# [Maxima] "sublist_indices" with "map" output

van Nek van.nek at arcor.de
Sun Aug 24 13:14:04 CDT 2008

```Hi,

in your example sublist_indices uses e.g. maybe(m[1] = -0.1) and equality tests with floating
point numbers are difficult.
What you see isn't always what you get. The list m is the result of a computation. So you
can't expect that the results are excactly what is shown. See the internal representation of
m[1] and -0.1 below.

(%i1) l:[1, 2, 3, 4]\$
(%i2) m:map(lambda([x],x-1.1),l);
(%o2)                       [- 0.1, 0.9, 1.9, 2.9]
(%i3) m1: m[1];
(%o3)                                - 0.1
(%i4) :lisp (integer-decode-float \$m1)
7205759403792800
-56
-1
(%i4) :lisp (integer-decode-float -0.1)
7205759403792794
-56
-1

HTH
Volker van Nek

Am 24 Aug 2008 um 14:05 hat Aitor Gonzalez geschrieben:

> Hello,
>
> In this maxima code:
>
> l:[1, 2, 3, 4];
> m:map(lambda([x],x-1.1),l);
> sublist_indices(m,lambda ([x], x=-0.1));
> sublist_indices(m,lambda ([x], x=0.9));
> sublist_indices(m,lambda ([x], x=1.9));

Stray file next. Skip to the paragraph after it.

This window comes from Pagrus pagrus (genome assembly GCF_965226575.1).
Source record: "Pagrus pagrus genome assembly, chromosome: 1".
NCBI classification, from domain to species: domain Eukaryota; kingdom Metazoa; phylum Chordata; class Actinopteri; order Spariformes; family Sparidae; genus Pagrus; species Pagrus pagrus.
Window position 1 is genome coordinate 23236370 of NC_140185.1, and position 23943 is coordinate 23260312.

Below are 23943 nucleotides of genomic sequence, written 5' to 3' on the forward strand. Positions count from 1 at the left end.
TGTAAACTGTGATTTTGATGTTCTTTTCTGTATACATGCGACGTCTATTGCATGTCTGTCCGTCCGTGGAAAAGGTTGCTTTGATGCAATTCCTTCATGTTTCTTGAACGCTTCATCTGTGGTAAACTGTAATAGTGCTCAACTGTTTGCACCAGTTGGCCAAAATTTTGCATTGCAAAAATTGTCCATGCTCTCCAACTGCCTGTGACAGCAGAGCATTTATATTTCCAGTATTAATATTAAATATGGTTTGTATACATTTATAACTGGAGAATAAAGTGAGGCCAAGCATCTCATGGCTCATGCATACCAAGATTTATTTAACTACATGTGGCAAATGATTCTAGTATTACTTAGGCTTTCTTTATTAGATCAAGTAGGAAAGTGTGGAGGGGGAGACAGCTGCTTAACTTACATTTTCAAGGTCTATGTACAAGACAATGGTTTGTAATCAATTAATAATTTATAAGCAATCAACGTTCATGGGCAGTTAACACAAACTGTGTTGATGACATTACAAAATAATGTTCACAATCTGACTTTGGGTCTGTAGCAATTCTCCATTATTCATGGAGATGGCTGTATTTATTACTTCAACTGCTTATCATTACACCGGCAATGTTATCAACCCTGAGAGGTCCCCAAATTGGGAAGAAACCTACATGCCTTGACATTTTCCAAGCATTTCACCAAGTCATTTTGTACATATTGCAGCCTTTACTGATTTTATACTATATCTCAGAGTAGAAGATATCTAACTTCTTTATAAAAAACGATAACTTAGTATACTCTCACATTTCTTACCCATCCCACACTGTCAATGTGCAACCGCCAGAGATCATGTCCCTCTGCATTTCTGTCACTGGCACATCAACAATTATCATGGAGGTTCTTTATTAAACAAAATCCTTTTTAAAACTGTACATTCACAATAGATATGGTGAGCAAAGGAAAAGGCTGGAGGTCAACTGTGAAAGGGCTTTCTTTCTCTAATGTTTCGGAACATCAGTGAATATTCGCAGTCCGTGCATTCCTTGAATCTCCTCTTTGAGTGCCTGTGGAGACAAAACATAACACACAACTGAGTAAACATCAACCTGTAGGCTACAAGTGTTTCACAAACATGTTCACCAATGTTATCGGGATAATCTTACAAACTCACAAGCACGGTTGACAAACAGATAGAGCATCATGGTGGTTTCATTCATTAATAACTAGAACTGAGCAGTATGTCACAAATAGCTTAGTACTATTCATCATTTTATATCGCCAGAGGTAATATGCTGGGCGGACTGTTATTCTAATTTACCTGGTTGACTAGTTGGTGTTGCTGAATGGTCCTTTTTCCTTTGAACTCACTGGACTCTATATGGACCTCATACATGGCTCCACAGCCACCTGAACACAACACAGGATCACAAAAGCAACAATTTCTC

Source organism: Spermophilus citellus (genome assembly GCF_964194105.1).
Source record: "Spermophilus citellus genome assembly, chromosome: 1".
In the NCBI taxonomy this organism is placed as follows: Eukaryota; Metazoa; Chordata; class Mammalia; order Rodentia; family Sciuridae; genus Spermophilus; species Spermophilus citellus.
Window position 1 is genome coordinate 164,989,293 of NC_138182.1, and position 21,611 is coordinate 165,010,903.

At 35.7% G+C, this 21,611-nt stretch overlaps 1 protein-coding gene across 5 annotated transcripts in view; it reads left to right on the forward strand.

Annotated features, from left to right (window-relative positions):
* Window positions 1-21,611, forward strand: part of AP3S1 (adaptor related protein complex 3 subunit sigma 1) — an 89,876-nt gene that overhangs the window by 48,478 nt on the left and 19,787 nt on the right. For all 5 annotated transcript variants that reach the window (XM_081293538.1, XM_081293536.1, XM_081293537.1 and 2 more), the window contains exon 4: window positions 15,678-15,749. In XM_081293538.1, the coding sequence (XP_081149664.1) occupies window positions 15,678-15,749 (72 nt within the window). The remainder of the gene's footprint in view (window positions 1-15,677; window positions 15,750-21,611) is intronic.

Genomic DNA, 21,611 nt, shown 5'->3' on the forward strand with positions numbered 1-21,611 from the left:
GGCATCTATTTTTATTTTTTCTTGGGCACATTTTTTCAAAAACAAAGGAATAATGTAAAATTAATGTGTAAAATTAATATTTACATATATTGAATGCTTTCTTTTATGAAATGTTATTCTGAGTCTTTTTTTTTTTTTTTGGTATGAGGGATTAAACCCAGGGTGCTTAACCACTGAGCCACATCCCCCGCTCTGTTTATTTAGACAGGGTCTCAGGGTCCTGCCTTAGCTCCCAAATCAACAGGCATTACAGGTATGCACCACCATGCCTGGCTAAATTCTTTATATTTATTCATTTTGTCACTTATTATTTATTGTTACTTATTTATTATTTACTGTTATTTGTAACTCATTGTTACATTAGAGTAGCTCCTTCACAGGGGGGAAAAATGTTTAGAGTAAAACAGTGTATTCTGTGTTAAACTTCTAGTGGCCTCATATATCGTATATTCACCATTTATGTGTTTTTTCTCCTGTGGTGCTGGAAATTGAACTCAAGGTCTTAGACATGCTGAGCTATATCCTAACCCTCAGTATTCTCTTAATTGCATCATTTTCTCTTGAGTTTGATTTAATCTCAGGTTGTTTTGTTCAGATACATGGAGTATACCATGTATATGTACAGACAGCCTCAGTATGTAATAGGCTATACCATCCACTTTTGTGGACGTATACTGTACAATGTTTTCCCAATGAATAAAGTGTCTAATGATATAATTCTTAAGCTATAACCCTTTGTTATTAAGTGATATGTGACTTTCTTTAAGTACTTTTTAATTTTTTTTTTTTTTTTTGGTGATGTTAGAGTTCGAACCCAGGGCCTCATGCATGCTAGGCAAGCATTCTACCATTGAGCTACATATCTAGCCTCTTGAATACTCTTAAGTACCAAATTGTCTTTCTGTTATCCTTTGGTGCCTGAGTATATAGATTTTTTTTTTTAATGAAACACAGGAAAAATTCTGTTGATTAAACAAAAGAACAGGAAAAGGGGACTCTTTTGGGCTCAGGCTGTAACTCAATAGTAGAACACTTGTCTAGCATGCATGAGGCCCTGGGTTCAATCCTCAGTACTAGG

> sublist_indices(m,lambda ([x], x=2.9));
>
> why the first and second sublist_indices cannot find the -0.1 and 0.9 values,
> whereas the third and fourth sublist_indices can find the 1.9 and 2.9 values?
>
> (%i2)                          l : [1, 2, 3, 4]
> (%o2)                            [1, 2, 3, 4]
> (%i3)                  m : map(lambda([x], x - 1.1), l)
> (%o3)                       [- 0.1, 0.9, 1.9, 2.9]
> (%i4)             sublist_indices(m, lambda([x], x = - 0.1))
> (%o4)                                 []
> (%i5)              sublist_indices(m, lambda([x], x = 0.9))
> (%o5)                                 []
> (%i6)              sublist_indices(m, lambda([x], x = 1.9))
> (%o6)                                 [3]
> (%i7)              sublist_indices(m, lambda([x], x = 2.9))
> (%o7)                                 [4]
>